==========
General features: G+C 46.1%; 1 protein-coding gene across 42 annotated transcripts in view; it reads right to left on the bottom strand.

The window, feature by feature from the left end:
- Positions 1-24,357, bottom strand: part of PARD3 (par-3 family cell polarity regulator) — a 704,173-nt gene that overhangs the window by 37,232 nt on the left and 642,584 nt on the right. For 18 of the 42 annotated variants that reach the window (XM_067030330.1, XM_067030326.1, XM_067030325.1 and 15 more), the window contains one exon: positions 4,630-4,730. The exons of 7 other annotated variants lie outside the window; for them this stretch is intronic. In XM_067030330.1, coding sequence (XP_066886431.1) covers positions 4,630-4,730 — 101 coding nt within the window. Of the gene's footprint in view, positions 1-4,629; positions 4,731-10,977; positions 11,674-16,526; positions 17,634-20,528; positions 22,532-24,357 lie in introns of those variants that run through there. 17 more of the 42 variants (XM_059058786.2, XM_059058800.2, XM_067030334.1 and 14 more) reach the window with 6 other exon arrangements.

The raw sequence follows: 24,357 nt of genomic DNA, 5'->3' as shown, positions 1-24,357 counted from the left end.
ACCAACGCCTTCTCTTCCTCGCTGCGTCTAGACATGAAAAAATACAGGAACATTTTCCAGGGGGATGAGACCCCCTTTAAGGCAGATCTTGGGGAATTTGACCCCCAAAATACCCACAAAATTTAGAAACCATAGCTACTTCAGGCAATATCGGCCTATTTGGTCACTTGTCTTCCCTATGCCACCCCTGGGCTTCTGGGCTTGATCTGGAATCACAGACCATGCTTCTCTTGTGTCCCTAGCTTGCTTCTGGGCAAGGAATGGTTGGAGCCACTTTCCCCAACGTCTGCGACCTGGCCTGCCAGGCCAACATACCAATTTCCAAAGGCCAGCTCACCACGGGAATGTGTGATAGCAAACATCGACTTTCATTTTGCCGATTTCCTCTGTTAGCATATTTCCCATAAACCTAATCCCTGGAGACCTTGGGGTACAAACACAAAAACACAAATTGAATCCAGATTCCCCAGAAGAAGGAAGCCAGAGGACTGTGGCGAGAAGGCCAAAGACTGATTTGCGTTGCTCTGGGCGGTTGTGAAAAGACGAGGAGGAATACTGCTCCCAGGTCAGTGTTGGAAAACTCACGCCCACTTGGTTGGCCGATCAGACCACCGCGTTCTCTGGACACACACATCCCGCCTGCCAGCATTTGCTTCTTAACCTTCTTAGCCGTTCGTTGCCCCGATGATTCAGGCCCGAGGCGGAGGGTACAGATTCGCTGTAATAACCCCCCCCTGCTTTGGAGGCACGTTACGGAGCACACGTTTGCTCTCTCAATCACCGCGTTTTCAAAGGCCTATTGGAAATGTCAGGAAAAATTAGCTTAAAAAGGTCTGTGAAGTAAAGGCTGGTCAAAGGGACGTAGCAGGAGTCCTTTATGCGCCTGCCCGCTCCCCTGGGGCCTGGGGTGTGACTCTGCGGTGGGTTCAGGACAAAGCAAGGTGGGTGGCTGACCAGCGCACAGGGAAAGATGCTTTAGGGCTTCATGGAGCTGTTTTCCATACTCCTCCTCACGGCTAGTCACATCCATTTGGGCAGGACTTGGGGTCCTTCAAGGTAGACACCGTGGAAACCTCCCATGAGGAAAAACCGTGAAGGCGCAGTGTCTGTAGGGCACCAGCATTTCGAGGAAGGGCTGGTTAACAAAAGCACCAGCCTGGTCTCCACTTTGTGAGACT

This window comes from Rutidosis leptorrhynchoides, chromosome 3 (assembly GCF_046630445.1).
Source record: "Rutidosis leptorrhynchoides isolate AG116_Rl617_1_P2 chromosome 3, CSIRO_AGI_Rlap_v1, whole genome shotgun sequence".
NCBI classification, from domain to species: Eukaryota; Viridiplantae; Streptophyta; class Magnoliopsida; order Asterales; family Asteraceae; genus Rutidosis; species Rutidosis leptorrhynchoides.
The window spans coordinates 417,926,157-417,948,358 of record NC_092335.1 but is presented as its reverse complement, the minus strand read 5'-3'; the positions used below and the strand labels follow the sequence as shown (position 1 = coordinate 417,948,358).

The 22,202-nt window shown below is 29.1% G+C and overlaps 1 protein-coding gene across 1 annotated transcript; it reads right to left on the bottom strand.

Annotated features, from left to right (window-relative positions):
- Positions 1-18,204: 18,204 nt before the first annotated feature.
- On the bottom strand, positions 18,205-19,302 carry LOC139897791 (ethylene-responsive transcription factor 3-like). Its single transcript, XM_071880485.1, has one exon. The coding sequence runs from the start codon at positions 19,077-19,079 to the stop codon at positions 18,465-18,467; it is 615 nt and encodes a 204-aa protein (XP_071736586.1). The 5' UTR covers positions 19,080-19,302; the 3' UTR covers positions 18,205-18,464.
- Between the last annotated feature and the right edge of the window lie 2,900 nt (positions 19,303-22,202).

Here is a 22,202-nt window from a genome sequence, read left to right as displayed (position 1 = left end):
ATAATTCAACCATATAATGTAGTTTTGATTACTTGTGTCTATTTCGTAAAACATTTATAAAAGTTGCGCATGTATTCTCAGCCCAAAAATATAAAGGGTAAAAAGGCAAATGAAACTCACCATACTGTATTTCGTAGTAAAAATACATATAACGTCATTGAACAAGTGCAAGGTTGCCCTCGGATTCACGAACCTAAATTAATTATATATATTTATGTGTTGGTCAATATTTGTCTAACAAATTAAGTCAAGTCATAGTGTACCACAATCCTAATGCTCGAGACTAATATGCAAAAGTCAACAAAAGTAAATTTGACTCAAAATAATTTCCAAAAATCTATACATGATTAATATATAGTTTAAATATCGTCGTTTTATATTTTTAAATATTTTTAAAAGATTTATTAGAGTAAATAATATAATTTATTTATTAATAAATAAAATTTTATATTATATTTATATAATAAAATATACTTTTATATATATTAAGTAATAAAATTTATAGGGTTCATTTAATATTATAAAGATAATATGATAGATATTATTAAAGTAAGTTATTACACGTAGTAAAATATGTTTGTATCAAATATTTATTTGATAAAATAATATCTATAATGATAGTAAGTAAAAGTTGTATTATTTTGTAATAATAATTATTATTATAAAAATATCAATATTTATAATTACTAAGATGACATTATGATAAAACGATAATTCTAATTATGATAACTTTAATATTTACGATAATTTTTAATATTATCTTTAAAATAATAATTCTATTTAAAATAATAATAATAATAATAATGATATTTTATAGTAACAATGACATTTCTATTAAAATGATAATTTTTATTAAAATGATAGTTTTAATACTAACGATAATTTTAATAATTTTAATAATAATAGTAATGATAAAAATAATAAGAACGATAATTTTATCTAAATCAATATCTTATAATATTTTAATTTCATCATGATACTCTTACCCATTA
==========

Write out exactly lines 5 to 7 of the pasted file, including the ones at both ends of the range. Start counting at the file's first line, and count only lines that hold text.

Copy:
ACCAACGCCTTCTCTTCCTCGCTGCGTCTAGACATGAAAAAATACAGGAACATTTTCCAGGGGGATGAGACCCCCTTTAAGGCAGATCTTGGGGAATTTGACCCCCAAAATACCCACAAAATTTAGAAACCATAGCTACTTCAGGCAATATCGGCCTATTTGGTCACTTGTCTTCCCTATGCCACCCCTGGGCTTCTGGGCTTGATCTGGAATCACAGACCATGCTTCTCTTGTGTCCCTAGCTTGCTTCTGGGCAAGGAATGGTTGGAGCCACTTTCCCCAACGTCTGCGACCTGGCCTGCCAGGCCAACATACCAATTTCCAAAGGCCAGCTCACCACGGGAATGTGTGATAGCAAACATCGACTTTCATTTTGCCGATTTCCTCTGTTAGCATATTTCCCATAAACCTAATCCCTGGAGACCTTGGGGTACAAACACAAAAACACAAATTGAATCCAGATTCCCCAGAAGAAGGAAGCCAGAGGACTGTGGCGAGAAGGCCAAAGACTGATTTGCGTTGCTCTGGGCGGTTGTGAAAAGACGAGGAGGAATACTGCTCCCAGGTCAGTGTTGGAAAACTCACGCCCACTTGGTTGGCCGATCAGACCACCGCGTTCTCTGGACACACACATCCCGCCTGCCAGCATTTGCTTCTTAACCTTCTTAGCCGTTCGTTGCCCCGATGATTCAGGCCCGAGGCGGAGGGTACAGATTCGCTGTAATAACCCCCCCCTGCTTTGGAGGCACGTTACGGAGCACACGTTTGCTCTCTCAATCACCGCGTTTTCAAAGGCCTATTGGAAATGTCAGGAAAAATTAGCTTAAAAAGGTCTGTGAAGTAAAGGCTGGTCAAAGGGACGTAGCAGGAGTCCTTTATGCGCCTGCCCGCTCCCCTGGGGCCTGGGGTGTGACTCTGCGGTGGGTTCAGGACAAAGCAAGGTGGGTGGCTGACCAGCGCACAGGGAAAGATGCTTTAGGGCTTCATGGAGCTGTTTTCCATACTCCTCCTCACGGCTAGTCACATCCATTTGGGCAGGACTTGGGGTCCTTCAAGGTAGACACCGTGGAAACCTCCCATGAGGAAAAACCGTGAAGGCGCAGTGTCTGTAGGGCACCAGCATTTCGAGGAAGGGCTGGTTAACAAAAGCACCAGCCTGGTCTCCACTTTGTGAGACT

This window comes from Rutidosis leptorrhynchoides, chromosome 3 (assembly GCF_046630445.1).
Source record: "Rutidosis leptorrhynchoides isolate AG116_Rl617_1_P2 chromosome 3, CSIRO_AGI_Rlap_v1, whole genome shotgun sequence".